Reform Bill Proposal to Article 8 of the Federal Law of Cinematography in Mexico
February 21, 2022
A proposal was published in the Gazette of the Chamber of Senators on February 9, 2022, to reform Article 8 of the Federal Law of Cinematography, signed by María del Carmen Escudero Fabre together with other members of the PAN Parliamentary Group.
The intention of the proposed bill is to reform Article 8 of the Federal Law of Cinematography, which may guarantee access to audiovisual material exhibited in movie theaters for people who suffer from some degree of visual disability.
The explanatory memorandum of the proposal states that the General Law for the Inclusion of Persons with Disabilities establishes that the denial of reasonable adjustments constitutes a discriminatory act on the grounds of disability, a provision expressly prohibited in the first article of the Constitution.
It further details that it is necessary to recognize that people who suffer from disability may face difficulties when exercising their rights, such as access to health, work, education, transportation, communications, to culture, tourism, among others, being the responsibility of the State to design a normative framework that allows its access in equitable conditions.
The bill’s author comments that this would be an advancement for Mexicans with some degree of visual impairment, with the understanding that auditory stimuli can be used to compensate for visual ones and build the ideas of the spectators based on them, and that access to educational and recreational material for this group continues to be a challenge under the current legislation.
She continues that for this reason and being aware of the difficulties faced by a person with any type of disability, efforts like this can help reduce barriers found in society, highlighting the importance of adapting places, services, and information, so they are accessible to this sector of the population, ensuring their full inclusion and participation.
The bill proposes that films should be shown to the public in their original version, dubbed and subtitled in Spanish, under the terms established by the Regulations. Those classified for children and educational documentaries must be shown dubbed and always subtitled in Spanish.
This proposal may be unfeasible, since the Federal Law of Cinematography cannot govern by itself in the field corresponding to the Federal Law of Copyright. Forcing audiovisual works in certain categories to be exhibited dubbed, eliminating the possibility of being exhibited in their original language, would constitute a limitations of copyrights, which should be regulated, where appropriate, by the law of the matter, in accordance at all times, to what is established in international treaties that Mexico is a part of.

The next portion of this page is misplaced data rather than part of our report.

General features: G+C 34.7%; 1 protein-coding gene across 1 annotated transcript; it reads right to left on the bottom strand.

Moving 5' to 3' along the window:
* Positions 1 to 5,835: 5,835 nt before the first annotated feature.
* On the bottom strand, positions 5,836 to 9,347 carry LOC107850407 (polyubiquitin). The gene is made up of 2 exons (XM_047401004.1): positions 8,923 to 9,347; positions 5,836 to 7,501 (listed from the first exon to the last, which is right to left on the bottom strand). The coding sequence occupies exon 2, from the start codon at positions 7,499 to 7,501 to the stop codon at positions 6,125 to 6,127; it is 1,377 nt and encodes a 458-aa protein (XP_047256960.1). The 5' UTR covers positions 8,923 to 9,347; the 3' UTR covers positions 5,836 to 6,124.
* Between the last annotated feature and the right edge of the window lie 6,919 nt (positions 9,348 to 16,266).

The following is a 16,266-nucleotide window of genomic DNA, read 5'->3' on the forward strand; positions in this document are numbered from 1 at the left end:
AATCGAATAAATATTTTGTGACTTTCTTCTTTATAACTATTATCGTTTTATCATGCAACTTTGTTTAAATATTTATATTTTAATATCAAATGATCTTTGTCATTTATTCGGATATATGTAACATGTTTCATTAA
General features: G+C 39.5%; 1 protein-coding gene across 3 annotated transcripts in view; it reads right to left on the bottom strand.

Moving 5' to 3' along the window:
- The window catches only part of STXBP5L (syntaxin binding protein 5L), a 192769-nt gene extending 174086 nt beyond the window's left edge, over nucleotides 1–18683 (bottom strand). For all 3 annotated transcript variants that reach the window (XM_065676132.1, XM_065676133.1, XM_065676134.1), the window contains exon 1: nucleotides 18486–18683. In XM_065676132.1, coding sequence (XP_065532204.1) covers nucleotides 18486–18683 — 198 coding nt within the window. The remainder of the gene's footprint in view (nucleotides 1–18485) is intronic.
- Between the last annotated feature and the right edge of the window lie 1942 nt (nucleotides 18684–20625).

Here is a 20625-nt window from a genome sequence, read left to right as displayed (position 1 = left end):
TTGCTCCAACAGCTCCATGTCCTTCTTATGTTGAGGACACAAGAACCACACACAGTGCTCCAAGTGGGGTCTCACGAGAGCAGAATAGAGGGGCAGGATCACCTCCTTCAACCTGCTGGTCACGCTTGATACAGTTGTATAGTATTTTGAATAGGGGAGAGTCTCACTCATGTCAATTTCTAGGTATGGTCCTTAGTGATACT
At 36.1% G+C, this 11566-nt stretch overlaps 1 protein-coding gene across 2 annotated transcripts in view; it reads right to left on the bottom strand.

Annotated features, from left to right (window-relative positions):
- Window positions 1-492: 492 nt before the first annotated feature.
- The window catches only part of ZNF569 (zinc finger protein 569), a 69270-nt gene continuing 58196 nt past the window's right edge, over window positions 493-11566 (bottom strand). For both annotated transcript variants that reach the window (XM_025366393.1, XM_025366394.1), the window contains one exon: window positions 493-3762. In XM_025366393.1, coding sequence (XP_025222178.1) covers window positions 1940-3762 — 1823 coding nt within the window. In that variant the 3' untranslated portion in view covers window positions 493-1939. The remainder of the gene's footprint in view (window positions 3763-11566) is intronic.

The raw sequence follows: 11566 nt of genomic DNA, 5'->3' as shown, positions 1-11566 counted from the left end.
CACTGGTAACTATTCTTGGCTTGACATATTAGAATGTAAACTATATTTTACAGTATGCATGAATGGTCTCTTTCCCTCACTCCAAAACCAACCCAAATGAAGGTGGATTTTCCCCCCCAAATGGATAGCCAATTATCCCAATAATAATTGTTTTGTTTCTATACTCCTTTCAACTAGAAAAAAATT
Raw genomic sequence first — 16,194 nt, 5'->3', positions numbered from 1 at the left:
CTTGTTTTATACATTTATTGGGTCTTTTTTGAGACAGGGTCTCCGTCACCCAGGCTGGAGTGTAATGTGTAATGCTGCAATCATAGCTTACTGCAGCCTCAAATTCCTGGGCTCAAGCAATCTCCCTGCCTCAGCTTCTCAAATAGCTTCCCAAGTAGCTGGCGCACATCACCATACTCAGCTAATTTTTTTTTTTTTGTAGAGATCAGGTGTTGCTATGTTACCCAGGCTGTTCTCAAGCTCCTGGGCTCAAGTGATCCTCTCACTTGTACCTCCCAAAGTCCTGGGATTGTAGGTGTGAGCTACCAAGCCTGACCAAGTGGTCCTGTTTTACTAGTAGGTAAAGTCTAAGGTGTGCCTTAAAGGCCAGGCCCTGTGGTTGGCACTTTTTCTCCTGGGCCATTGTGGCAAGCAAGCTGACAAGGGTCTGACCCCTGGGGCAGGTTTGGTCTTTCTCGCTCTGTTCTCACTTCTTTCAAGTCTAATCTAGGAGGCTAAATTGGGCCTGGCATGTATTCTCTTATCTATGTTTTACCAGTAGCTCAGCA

The protection of copyright and related rights comes from various international treaties considered by the court as human rights treaties, so the proposal would not only constitute a direct violation of the LFDA but of various treaties as well.
The control of conventionality is understood as the tool that allows countries to specify the obligation to guarantee human rights in the internal sphere through the verification of the conformity of national norms and practices with the American Convention on Human Rights and its Jurisprudence. Therefore, the reform to our fundamental law of June 10, 2011 on human rights, orders that the interpretation of the norms related to this subject be carried out in accordance with the Constitution of Mexico and the international treaties that the nation has signed in this matter, observing at all times the pro homine principle.
There are specific treaties that deal with limitations to Author’s Right, such as the Marrakesh Treaty, but what the Legislator intends to reform is not a specific case.
To conclude, this reform would create a direct impediment to access to culture and education, since forcing people to appreciate certain genres of audiovisual productions only in Spanish and not in their original languages, would also create direct harm to those who seek to expand their knowledge and learning of new languages and cultures.
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Luis Schmidt joined OLIVARES in 1991, became a partner in 1995, and has almost 40 years of legal experience, with a specialization in copyright in the business of entertainment and culture. He has represented the world’s leading companies in the music, film, television, book publishing, fine art, design, folklore, and software.